I stayed in El Panchan for 3 nights and if you can live without wi-fi I recommend that you do so as well. I didn’t stay in Palenque town, but I imagine if I did I would have already forgotten what it was like. If you really are suffering withdrawals from the Internet you can take a 10 minute ride into town if you need to connect back to the outside world. Or better yet, this may be your only vacation from the “internets” in a long time. Although you do not have Internet, the Jungle Palace does have electricity and clean bathrooms with hot water showers. The beds in my room were comfortable and hanging around in my room listening to the sounds of the jungle was relaxing, at least when the howler monkeys were not around. Another important feature is the free use of metal lockers for valuables as many of the rooms feature screen windows that could be easily broken into. The Jungle Palace can also arrange your transportation or tours to nearby places and attractions. In fact I booked my 8 hour trip to Flores, Guatemala with the receptionist.
Another fun thing to do at the Jungle Palace is to strap on some thermal vision glasses borrowed from Arnold and pretend you are in “Predator“. Make sure you turn up the volume to eleven. Check it out-
Palenque is a Mayan city state dating from 100 BC to 800 AD. The peak of its power and grandeur was achieved in the 7th Century. It was abandoned around 800 AD and gradually absorbed into the jungle. Today about 1 square mile of the site has been excavated and restored. This area is estimated to cover less than 10% of the total area that the city once covered. It is believed that there are still thousands of structures yet to be excavated and restored. Much of the ruins that we now see are largely attributed to K’inich Janaab’ Pakal or Pacal The Great. Pacal The Great ruled Palenque from 615 to 683 AD. He is best known for the Temple Of The Inscriptions which contain his tomb.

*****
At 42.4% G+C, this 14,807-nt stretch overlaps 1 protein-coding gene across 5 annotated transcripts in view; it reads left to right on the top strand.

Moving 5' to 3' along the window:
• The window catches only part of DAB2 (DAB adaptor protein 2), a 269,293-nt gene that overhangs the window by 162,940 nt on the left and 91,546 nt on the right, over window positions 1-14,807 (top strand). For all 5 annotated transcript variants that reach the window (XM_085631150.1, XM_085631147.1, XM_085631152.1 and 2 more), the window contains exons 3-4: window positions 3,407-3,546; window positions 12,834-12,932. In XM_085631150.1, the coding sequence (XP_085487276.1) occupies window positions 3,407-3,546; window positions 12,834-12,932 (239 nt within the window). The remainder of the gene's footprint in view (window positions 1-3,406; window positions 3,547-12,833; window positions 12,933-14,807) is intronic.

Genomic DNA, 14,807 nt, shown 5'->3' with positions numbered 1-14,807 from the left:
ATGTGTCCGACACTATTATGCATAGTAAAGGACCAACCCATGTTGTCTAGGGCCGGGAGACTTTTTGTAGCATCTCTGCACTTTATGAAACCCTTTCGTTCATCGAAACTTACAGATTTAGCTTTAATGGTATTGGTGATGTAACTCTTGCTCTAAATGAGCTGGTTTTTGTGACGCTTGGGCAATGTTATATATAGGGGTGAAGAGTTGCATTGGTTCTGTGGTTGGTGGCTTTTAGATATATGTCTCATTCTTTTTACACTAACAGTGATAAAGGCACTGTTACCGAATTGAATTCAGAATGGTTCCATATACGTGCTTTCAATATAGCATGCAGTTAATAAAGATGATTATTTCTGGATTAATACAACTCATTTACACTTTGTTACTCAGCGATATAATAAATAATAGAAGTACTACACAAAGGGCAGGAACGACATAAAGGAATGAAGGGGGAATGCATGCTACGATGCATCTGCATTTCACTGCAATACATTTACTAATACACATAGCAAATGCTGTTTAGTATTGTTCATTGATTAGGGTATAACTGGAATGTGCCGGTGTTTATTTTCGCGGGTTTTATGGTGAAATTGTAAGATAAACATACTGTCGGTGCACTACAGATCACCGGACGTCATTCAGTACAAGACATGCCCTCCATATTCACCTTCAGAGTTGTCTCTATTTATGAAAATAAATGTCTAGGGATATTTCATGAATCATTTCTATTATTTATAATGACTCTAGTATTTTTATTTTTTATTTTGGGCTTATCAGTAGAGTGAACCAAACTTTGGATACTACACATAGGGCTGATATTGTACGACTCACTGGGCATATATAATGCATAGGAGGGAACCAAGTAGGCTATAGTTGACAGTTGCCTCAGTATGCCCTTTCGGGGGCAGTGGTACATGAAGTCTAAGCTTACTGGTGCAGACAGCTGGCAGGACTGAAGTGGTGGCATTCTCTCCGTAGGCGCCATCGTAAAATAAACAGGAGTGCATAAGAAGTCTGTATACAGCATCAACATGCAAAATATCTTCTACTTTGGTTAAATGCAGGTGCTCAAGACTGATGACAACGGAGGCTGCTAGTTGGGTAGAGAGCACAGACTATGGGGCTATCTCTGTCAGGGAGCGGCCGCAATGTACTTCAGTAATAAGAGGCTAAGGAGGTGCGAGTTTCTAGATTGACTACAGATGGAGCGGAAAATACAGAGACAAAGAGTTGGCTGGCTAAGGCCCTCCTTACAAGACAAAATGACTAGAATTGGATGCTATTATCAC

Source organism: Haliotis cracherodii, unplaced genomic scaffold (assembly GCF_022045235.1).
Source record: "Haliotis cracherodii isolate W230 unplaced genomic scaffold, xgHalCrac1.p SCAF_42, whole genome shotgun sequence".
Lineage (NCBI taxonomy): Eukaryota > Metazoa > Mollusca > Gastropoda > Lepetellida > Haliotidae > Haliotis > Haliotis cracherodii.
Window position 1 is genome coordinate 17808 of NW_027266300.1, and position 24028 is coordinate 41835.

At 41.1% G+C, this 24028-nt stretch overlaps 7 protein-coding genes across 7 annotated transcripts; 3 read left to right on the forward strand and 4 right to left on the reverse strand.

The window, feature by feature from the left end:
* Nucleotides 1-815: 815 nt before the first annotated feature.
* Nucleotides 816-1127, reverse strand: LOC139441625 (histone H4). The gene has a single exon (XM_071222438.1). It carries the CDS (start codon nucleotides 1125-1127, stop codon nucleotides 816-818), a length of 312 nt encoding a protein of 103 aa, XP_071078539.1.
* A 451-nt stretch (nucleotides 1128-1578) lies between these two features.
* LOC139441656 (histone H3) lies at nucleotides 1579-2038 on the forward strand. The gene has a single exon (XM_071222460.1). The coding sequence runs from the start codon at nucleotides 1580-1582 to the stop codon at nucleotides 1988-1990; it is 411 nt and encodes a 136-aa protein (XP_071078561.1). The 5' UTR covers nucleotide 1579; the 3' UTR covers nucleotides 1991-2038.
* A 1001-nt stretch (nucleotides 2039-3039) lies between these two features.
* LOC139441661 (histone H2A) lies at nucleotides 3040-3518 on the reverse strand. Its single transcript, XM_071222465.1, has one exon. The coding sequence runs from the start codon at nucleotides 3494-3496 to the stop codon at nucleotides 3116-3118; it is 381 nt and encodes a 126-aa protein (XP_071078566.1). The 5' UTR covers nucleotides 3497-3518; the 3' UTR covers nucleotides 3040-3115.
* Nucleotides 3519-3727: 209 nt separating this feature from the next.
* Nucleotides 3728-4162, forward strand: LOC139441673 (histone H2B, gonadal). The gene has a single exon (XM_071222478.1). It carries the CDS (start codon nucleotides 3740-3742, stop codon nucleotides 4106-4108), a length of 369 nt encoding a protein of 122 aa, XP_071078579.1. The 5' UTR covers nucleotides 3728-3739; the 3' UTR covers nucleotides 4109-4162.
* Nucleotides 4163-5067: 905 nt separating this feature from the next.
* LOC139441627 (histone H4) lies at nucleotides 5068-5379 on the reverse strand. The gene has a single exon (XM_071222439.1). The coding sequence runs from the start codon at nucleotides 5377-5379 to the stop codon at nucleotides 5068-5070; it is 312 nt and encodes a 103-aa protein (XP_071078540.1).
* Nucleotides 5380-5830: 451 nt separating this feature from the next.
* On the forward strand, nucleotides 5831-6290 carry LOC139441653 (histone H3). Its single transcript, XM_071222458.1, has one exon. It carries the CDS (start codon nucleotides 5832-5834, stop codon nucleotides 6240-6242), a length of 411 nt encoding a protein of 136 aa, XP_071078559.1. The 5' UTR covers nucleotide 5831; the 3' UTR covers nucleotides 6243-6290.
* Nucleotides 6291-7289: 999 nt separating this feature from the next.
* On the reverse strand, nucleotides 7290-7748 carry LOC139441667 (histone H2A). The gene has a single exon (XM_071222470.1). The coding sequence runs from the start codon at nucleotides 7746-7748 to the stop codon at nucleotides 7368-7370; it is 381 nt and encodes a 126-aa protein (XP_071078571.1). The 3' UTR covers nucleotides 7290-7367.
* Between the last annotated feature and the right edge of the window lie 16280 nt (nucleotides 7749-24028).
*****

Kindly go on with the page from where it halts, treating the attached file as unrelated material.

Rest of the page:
Tonina is an archaeological site located 8 miles east of the town of Ocosingo in the Mexican state of Chiapas. It is a Mayan site and gained significant power through the use of warfare. Tonina’s greatest rival was Palenque, some 40 miles to the north. It was Tonina that eventually toppled their great rival. The site is imposing, rising over 230 feet over a plaza and features several temple-pyramids over seven terraces.
model of Tonina
The cheapest way to get to Tonina from the town of Ocosingo is by catching a colectivo or combi from the market in town. It will cost you less than a dollar each way and drops you off right at the entrance to the site after about a 15-20 minute ride.
At the entrance of the site is the museum and you should definitely take a look inside. The museum contains several carvings from the site and a few models of what Tonina looked like at its peak.
Shortly after my visit to the Zapotec ruins of Monte Alban I visited what was the religious center of the Zapotecs, the archaelogical site of Mitla. While Monte Alban is placed in a dramatic setting, Mitla is comparatively understated. It was built more for the comfort of the residents than for grandeur. The site is on the valley floor. It was built as a gateway between the land of the living and the land of the dead. The Zapotec word for the site means “place of rest.”